Welcome to the Wimbledon quarter finals (sort of), and to quarter finals in my Wimbledon food challenge. I hope you’ve been having a wonderful day. I’ve spent it channel hopping between the Wimbledon YouTube Channel, and the BBC. Currently Andy Murray is fighting to come back from two sets down against Fernando Verdasco. Reassuringly the match took place in 2013, and we all know what happened at Wimbledon in 2013!
When you get deep into the second week of a slam the matches start getting tight, complicated, and full of spectacular highlights. My quarter final recipe is inspired by the the pieces that make up a good match. I hope you enjoy!
Quarter Finals – Strawberry Jelly and Cream Cones
For the macerated strawberries –
150g-200g of Strawberries (it depends how many people you are feeding)
20ml (roughly one tablespoon) of lemon, more if using more strawberries
A sprinkle of sugar
For the jelly –
350g of strawberries
350ml of water
30g of caster sugar
1 sachet of Vege-Gel (vegan setting agent from Dr Oetker)
For the dried strawberries –
2-3 strawberries (more if serving lots of people)
For the Chantilly Cream –
How much you use of these ingredients depends how many people do you are serving, and how sweet/strong you like your Chantilly cream.
For the Waffle Cones –
2 Egg Whites
115g of Soft Brown Sugar
50ml of Full-fat Milk
2.5ml (half a teaspoon) of Vanilla Essence
Pinch of salt
100g Plain Flour (you can easily use GF Plain Flour if you want!)
30g of melted butter
(That’s a hell of an ingredients list!)
This is a recipe that needs a full day at home. Things need to be made in advance, however much of it doesn’t actually require your full attention for long.
Start with the Jelly
Hull (cut off the green tops) and quarter the strawberries
Place the strawberries, water and sugar in a saucepan and bring to the boil. Turn down to a low heat and leave to simmer for 45 minutes to an hour. Check occasionally to ensure they aren’t burning. If you have the heart turned down enough, they should be totally fine.
Remove from the heat and strain the mixture though a fine mesh placed inside a sieve (the type of muslin used in jam making is ideal). Leave the strawberries for 30 mins, occasionally using a spoon to press down and release more juice.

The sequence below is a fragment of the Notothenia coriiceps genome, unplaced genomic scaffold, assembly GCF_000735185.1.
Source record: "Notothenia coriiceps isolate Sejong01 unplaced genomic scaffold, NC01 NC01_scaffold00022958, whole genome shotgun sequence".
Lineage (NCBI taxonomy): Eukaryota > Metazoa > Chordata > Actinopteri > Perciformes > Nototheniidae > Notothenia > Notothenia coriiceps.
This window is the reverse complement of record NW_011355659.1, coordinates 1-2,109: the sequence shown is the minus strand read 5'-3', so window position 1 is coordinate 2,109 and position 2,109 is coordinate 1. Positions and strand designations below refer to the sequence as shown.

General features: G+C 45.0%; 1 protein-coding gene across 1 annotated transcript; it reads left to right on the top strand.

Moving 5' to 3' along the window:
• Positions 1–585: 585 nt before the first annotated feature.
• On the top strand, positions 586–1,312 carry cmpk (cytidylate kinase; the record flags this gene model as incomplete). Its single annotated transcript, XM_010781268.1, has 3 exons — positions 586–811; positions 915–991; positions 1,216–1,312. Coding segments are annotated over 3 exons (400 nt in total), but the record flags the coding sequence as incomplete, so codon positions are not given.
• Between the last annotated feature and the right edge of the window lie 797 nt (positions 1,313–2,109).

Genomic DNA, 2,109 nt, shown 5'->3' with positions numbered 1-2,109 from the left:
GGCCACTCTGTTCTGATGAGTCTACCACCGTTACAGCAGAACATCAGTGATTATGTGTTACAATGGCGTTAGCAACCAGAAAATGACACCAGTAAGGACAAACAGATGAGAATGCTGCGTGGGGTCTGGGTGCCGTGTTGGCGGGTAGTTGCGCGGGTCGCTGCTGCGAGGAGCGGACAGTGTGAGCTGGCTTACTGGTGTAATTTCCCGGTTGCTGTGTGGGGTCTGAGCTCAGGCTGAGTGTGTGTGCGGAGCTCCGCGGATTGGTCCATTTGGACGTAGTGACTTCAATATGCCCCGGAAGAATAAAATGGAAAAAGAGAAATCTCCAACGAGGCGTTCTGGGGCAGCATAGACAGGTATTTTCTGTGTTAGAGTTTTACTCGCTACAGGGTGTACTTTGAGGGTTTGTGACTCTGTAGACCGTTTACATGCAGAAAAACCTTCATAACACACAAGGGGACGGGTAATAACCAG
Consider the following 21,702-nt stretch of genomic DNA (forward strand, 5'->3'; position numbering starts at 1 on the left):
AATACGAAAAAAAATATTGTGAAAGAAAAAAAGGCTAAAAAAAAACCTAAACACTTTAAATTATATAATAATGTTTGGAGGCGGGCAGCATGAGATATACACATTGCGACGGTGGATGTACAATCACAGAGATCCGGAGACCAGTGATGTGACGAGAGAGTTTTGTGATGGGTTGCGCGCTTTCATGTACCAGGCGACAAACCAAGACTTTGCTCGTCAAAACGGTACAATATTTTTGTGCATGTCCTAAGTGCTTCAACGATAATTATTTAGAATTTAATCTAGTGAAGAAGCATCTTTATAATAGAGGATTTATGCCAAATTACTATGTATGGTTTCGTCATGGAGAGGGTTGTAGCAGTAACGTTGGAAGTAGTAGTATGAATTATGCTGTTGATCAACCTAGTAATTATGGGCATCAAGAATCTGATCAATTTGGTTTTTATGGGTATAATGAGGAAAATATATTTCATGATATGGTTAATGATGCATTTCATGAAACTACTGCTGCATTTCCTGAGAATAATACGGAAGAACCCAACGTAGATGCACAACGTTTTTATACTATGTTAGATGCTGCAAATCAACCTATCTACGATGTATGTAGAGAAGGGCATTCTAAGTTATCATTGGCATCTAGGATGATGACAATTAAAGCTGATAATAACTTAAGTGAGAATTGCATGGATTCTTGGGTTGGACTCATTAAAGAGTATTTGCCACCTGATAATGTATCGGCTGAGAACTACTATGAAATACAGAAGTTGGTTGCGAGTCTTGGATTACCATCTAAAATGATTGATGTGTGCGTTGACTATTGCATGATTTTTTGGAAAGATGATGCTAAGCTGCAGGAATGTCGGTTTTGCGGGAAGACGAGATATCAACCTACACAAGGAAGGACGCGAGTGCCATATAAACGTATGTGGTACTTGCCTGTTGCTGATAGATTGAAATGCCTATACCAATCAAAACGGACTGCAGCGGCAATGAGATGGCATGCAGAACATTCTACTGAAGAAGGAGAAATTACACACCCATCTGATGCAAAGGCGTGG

Remove the strawberry mush and rinse the mesh/cloth out. Then strain the juice a second time to remove any pulp that got through. This is ensure clarity in your jelly.
You should have somewhere around 500ml of juice.
Place the juice into a clean pan and stir the vege-gel until it is dissolved. I used about half the packet but could have used more as my jelly wasn’t as firmly set as would have liked. Better a soft set than rubber though!
Place the pan over a medium to high heat and bring to the boil. Turn down the heat and boil for 2-3 mins. Strain the liquid through the mesh cloth again. If still cloudy looking strain one more time. It will be worth the effort for the clarity of your jelly later.
Pour your jelly into the mould, I used a silicone ice cube tray.
Place in the fridge to set. This will take most of the day no matter what the packet of vege-gel says about it taking an hour!
To make the macerated strawberries –
Hull and quarter the strawberries, place into a bowl
All the lemon juice and sugar to taste
Cover the bowl and place into the fridge alongside your jelly.
To make the dried strawberries
Preheat the oven to 100C (fan assisted)
Take the green tops of two or three (more if making them for lots of people, I was only serving two!) strawberries.
Slice as thinly as you can and place on greaseproof paper on a baking tray. Do not let them overlap
Place in the over for an hour.